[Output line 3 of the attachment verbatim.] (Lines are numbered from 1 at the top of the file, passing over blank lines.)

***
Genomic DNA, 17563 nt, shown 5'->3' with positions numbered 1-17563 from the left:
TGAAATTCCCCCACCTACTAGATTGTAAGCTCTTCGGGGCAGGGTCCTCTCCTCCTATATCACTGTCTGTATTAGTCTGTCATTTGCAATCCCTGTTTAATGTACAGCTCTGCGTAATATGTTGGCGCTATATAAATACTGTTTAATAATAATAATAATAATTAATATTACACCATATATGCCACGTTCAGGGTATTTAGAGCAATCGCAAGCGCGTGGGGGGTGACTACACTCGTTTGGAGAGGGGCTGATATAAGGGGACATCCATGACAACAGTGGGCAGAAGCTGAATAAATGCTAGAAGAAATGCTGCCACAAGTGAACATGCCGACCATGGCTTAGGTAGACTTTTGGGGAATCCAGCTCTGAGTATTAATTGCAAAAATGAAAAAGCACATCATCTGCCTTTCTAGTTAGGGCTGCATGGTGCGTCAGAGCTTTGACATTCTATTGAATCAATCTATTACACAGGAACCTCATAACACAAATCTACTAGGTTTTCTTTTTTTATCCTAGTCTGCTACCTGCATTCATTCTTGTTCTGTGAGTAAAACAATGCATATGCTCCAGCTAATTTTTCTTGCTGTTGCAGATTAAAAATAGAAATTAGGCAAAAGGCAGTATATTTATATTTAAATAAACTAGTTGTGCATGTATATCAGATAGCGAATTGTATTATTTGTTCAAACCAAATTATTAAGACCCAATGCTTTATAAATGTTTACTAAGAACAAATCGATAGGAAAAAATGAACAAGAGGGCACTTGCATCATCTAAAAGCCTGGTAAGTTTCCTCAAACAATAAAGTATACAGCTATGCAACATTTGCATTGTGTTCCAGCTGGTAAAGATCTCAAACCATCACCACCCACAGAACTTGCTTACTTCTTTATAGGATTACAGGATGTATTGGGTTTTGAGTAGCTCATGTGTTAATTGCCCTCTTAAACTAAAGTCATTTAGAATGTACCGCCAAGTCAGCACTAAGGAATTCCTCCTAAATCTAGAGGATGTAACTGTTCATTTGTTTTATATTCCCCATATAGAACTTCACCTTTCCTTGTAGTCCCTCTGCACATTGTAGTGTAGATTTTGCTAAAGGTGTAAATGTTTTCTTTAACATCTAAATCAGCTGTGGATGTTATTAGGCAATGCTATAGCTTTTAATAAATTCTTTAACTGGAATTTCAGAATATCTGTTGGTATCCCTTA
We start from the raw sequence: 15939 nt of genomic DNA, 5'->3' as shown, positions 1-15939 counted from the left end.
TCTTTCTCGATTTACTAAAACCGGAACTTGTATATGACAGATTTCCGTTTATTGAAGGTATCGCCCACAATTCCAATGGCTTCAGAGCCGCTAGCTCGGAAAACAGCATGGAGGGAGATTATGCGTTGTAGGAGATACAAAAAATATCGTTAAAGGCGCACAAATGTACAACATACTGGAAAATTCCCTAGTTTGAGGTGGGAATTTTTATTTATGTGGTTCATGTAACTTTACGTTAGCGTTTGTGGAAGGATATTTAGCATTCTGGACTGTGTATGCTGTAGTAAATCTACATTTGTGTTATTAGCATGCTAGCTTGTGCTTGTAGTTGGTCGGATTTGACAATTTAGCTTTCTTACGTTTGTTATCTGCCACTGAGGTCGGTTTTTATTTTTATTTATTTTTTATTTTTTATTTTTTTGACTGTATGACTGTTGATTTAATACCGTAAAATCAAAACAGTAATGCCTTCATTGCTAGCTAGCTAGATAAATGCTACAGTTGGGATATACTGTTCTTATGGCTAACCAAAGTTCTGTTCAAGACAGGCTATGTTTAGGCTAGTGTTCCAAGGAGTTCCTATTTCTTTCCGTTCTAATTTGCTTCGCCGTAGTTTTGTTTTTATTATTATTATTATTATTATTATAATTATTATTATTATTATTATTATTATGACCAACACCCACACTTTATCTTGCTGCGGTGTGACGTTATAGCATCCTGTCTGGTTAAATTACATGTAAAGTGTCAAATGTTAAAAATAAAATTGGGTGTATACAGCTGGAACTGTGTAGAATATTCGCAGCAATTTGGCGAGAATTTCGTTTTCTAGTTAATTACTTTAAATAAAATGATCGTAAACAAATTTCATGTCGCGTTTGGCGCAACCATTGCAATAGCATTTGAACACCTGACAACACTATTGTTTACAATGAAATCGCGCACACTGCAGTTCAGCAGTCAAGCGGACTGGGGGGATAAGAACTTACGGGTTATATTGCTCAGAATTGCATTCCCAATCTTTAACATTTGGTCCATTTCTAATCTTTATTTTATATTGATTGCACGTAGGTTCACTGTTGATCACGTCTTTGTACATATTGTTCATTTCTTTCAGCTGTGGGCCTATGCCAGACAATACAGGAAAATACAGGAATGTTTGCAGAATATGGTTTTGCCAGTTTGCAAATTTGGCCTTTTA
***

We start from the raw sequence: 15939 nt of genomic DNA, 5'->3' as shown, positions 1-15939 counted from the left end.